Friday, December 4, 2015

Reference Tops the Charts

by Frank Boles

It was one busy month in the Clarke Historical Library during November. 426 people visited – by far the busiest month in a decade and astounding when one recalls that in the entire year of 2005-06, 929 people visited the Library.

Much of this increased use has to do with changes in the way history courses are taught. In particular, the Common Core State Educational Standards Initiative has changed the way teachers are expected to teach, and thus changed the way schools like CMU teach future teachers. Common Core calls on teachers to impart not just information, but learning skills to their students, what supporters call “deeper learning skills.” This, in turn has led to an emphasis on learning more than just “facts.” More and more teachers will be asked to develop in their students the ability to understand and interpret facts – to learn how to think about information.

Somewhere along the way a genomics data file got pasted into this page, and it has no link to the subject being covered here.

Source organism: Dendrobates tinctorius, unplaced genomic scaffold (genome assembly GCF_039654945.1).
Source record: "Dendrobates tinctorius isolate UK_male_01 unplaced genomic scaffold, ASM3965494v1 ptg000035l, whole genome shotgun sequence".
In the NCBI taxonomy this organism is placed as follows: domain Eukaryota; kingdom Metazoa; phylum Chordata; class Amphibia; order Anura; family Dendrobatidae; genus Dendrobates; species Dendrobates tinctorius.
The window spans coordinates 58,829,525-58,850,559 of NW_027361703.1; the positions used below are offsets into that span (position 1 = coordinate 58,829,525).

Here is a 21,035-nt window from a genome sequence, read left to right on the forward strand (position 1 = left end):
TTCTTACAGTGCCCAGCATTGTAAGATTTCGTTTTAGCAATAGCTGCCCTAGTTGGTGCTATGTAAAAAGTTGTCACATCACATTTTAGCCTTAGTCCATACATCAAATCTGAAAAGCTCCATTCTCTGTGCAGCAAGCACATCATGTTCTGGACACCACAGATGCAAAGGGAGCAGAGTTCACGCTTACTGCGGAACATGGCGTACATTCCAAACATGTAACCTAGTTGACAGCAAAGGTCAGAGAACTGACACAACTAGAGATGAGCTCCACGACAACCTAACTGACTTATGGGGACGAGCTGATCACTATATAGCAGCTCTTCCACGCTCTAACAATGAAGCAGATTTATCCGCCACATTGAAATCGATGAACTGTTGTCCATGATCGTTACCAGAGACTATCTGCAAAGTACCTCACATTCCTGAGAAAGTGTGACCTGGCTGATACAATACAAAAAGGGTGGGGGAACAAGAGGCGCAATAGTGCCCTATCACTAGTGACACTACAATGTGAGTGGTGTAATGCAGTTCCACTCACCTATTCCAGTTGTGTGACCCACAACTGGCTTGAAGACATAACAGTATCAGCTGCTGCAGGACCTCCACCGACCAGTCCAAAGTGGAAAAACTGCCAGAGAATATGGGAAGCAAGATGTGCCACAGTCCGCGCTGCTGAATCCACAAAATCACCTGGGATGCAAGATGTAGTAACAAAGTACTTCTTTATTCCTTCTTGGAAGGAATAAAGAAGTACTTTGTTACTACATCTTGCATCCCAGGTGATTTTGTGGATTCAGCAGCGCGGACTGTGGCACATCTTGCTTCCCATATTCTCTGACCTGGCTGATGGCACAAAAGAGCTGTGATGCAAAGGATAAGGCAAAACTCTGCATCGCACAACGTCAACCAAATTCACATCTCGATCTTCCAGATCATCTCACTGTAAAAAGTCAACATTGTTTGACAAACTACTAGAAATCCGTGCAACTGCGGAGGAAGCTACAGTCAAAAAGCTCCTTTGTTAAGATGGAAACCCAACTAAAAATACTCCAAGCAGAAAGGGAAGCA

Student working with primary source material in the Clarke

One way to do this is by using primary source material, the kind of things found in a library such as the Clarke. Learning how to assess documents, discussing how documents might be interpreted, and then developing a conclusion are critical skills both in history and in general in the twenty-first century. Future teachers learn how to do this in places like the Clarke Historical Library. This need to learn a new way to teach has created a new demand for the resources we have always held important.

It keeps the Library staff busy and the Library increasingly relevant to the mission of CMU as well as the broader social issues America faces.